Where The Roses Never Fade – Marion Laib funeral sermon

For those of you who don’t live in Warden, our church’s choir director and organist, Marion Laib, passed away last week, and today was her funeral.

Writing her funeral sermon was one of the more challenging tasks I’ve done in pastoral ministry; Jami reminded me that from here on out, it will only get tougher because I love these people so much.

I’m posting this sermon/meditation because some might have missed being able to attend… or some might want to read it… or some musicians might appreciate the merger of hymn and remembrance. At any rate, here’s Marion’s funeral meditation: Where The Roses Never Fade.

One of the greatest honors I have as a pastor is to remind people just how close Jesus is at times of crisis. As we move through this life, we experience heartaches and struggle, frustrations and pain; this is a part of the human condition. And in the midst of it all, God is present. We may not always see Him at work, focused as we often become on our own matters and concerns. Yet, God is right there, right beside us, as close as our own heartbeat, steadily calling for us to hear His whispered voice. This is the promise of faith – that we are never left alone; that we can always hear the call of God.

Many of us hear that call from the Lord through the means of music. It has been shown that music lights up our minds, causes us to be more alive, more aware of the nature of reality than when we ignore melody and harmony. Marion was one of these souls for whom music spoke in a powerful way; and she shared what she learned with others. She had a special fondness for the hymn “Where The Roses Never Fade”. Marion’s life reflected the values in this song; it’s no wonder it was so powerful to her.

Marion Laib merged her life and her faith. She had set her heart on receiving the promise of God, that she would be “going to a city Where the streets with gold are laid; Where the tree of life is blooming And the roses never fade.” She lived her life in such a way that her eventual destination shaped how she lived day to day. The music with which she filled her life also impacted the lives of many others; she played the organ and directed the choir in this congregation for many years. She poured music into the lives of children (and adults who sometimes acted like children) and they were made better for it.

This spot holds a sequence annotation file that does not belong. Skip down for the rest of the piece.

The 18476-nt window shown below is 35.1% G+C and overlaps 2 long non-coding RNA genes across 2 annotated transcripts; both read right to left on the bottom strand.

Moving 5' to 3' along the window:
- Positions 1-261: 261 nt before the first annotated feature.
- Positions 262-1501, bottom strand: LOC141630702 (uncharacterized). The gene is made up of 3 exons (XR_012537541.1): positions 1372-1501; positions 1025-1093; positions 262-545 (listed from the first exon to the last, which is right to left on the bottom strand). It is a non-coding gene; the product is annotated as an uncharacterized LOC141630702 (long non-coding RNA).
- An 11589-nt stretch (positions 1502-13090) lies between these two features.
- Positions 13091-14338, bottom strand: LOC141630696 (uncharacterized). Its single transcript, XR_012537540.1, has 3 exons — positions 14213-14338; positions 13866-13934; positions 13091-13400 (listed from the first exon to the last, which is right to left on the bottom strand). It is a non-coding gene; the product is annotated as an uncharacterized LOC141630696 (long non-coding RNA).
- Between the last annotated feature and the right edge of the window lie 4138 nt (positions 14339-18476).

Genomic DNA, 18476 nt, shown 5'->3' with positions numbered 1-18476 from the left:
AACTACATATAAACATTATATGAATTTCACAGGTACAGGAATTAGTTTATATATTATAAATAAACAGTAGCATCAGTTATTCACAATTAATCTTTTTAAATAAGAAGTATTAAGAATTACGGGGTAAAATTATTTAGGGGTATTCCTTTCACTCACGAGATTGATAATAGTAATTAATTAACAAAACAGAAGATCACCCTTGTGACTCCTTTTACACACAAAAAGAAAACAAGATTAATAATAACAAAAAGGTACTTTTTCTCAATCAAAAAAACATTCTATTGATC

Let us face an unpleasant truth: this world, and the things in it, wind down. Nothing on this physical realm lasts forever; we understand that there is a season to every activity under heaven. The Bible reminds us that there is a time to live, and a time to die; a time to weep and a time to laugh; a time to mourn and a time to dance. All we need do is look around and we can see the truth of this: the flowers that bloomed so beautifully last week are already fading, and yet farmers are out in their fields, planting and preparing for the harvest. Marion’s hymn reminds us that what we value so much in this life “blooms but for a season, and Soon their beauty is decayed; I am going to a city Where the roses never fade.”

What a stunning promise of faith: that we will leave behind the old, and inherit the new. We will leave behind the decay, and enter into the realm where Death itself is no more. We will be free: from the difficulties of sin, from the injustices that are often experienced, from the fear of the unknown. For those who have trusted God, as Marion had, will move from death to life, from woe to wonder. We understand now that “In this world we have our troubles, and Satan’s snares we must evade” as the hymn says. That requires a recognition that we aren’t guaranteed a perfect life down here; we all just do the best we can with what we experience. But as we lean on Jesus, and step into His wonderful embrace, “We’ll be free from all temptations Where the roses never fade.”

If Marion could speak to you right now, I’m sure she’d tell you how wonderful Heaven is. She might describe what it looks like to her; the Bible uses terms like “streets of gold” or “jeweled foundations” or “gates of pearl”. But the point of Heaven isn’t eternal fancy accommodations, or how amazing everything looks. The point of Heaven, indeed the point of all of existence… is Jesus. The reason we rejoice when one of our loved ones steps into eternity is because they get to finally see Jesus face to face. They receive the promise that they’ve hoped for all their life long. This is true for Marion: she no longer has faith; she no longer has doubts or concerns. The Bible says that she no longer peers through a dim glass, but instead sees the Lord face to face; now she knows, even as she is fully known.

And this promise is extended to all who will trust Christ for their salvation. The last line of the hymn reminds us that “Loved ones gone to be with Jesus, In their robes of white arrayed, Now are waiting for my coming Where the roses never fade.”

1Therefore, since we are surrounded by such a great cloud of witnesses [like Marion, and Royal and Elsa, and Pastor Lindsay, and so many others], let us throw off everything that hinders and the sin that so easily entangles, and let us run with perseverance the race marked out for us. 2Let us fix our eyes on Jesus, the author and perfecter of our faith, who for the joy set before him endured the cross, scorning its shame, and sat down at the right hand of the throne of God.”

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